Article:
neuroinvasive

The neurological/neuroinvasive aspect of several coronaviruses are a significant part of makes them so lethal, but the mechanism is little understood.
Novel coronavirus and central nervous system.

An outbreak of a novel coronavirus (2019-nCoV) that emerged in Wuhan has rapidly spread throughout China and has now become a global public health concern. As of the early March, a total of 100,000 cases have been confirmed in multiple countries. Clinical characteristics of 2019-nCoV that respiratory symptoms, such as cough, are the most common.[1] This is consistent with the finding that the majority of patients are virus-positive in nasopharyngeal and oropharyngeal swabs suggesting it mainly invades and infects the respiratory system, a hypothesis supported by pathological data.[2] In addition, it has been reported that patients' stool has tested positive for 2019-nCoV, indicating that the virus could spread from the respiratory tract to the digestive tract, or that individuals could be infected via the faecal-oral route. However, the neuroinvasive potential of 2019-nCoV remains poorly understood. PMID: 32216009 DOI: 10.1111/ene.14227

The neuroinvasive potential of SARS-CoV2 may be at least partially responsible for the respiratory failure of COVID-19 patients

"The most characteristic symptom of COVID-19 patients is respiratory distress, and most of the patients admitted to the intensive care could not breathe spontaneously. Additionally, some COVID-19 patients also showed neurologic signs such as headache, nausea and vomiting. Increasing evidence shows that coronaviruses are not always confined to the respiratory tract and that they may also invade the central nervous system inducing neurological diseases. The infection of SARS-CoV has been reported in the brains from both patients and experimental animals, where the brainstem was heavily infected. Furthermore, some coronaviruses have been demonstrated able to spread via a synapse-connected route to the medullary cardiorespiratory center from the mechano- and chemoreceptors in the lung and lower respiratory airways".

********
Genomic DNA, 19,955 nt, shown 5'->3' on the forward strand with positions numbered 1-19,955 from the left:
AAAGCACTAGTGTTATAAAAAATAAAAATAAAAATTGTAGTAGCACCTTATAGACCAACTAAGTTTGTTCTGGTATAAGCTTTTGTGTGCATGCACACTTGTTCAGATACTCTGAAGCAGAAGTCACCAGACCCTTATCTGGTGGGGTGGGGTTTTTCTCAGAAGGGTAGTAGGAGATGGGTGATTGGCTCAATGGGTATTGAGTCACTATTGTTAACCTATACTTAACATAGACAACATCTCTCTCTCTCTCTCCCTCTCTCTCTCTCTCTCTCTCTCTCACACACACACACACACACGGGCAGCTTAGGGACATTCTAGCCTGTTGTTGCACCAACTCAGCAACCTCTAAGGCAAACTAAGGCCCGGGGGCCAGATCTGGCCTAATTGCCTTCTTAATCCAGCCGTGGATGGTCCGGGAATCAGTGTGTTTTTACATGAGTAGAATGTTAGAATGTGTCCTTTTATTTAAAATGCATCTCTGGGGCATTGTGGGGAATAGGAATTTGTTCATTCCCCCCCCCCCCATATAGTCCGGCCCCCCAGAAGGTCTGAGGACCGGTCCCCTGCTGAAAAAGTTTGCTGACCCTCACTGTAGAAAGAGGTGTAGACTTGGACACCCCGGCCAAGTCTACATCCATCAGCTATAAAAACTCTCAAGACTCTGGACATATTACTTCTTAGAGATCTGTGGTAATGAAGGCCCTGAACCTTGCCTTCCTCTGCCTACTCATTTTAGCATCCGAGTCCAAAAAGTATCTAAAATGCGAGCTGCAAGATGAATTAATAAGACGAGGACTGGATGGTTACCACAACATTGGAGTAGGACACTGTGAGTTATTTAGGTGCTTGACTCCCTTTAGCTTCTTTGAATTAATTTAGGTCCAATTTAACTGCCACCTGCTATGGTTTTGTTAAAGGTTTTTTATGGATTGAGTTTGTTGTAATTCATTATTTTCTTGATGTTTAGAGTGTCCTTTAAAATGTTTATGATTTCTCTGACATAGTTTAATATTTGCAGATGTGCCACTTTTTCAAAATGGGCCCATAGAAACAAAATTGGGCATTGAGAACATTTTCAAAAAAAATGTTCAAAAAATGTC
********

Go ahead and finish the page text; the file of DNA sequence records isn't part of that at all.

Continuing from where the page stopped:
Evidence of the COVID-19 Virus Targeting the CNS: Tissue Distribution, Host–Virus Interaction, and Proposed Neurotropic Mechanisms

The recent outbreak of coronavirus infectious disease 2019 (COVID-19) has gripped the world with apprehension and has evoked a scare of epic proportion regarding its potential to spread and infect humans worldwide. As we are in the midst of an ongoing pandemic of COVID-19, scientists are struggling to understand how it resembles and differs from the severe acute respiratory syndrome coronavirus (SARS-CoV) at the genomic and transcriptomic level. In a short time following the outbreak, it has been shown that, similar to SARS-CoV, COVID-19 virus exploits the angiotensin-converting enzyme 2 (ACE2) receptor to gain entry inside the cells. This finding raises the curiosity of investigating the expression of ACE2 in neurological tissue and determining the possible contribution of neurological tissue damage to the morbidity and mortality caused by COIVD-19. Here, we investigate the density of the expression levels of ACE2 in the CNS, the host–virus interaction and relate it to the pathogenesis and complications seen in the recent cases resulting from the COVID-19 outbreak. Also, we debate the need for a model for staging COVID-19 based on neurological tissue involvement. Keywords: Coronavirus, SARS-CoV-2, COVID-19, ACE2 tissue distribution, host−virus interaction, spike protein

Neuroinfection may potentially contribute to pathophysiology and clinical manifestations of COVID-19.

Acta Physiol (Oxf). 2020 Mar 29:e13473. doi: 10.1111/apha.13473. [Epub ahead of print] Neuroinfection may potentially contribute to pathophysiology and clinical manifestations of COVID-19. Steardo L1,2, Steardo L Jr3, Zorec R4,5, Verkhratsky A5,6. Author information Abstract The new coronavirus, classified as SARS-CoV-2 that emerged in Hubei province in China, causes a new coronavirus disease, which was termed COVID-19 by WHO on February 11, 2020. COVID-19 claimed almost 19000 lives around the world by March 25, 2020. PMID: 32223077 DOI: 10.1111/apha.13473

WebMD on COVID-19 CNS symptoms

It's mainstream recognition that this is a danger to people, and that brainstem involvement may be one of the reasons people stop breathing. Personally, I suspect from what I have read that its a significant cause of mortality in COVID-19. If we can protect the brain, prevent apoptosis, far fewer people may die.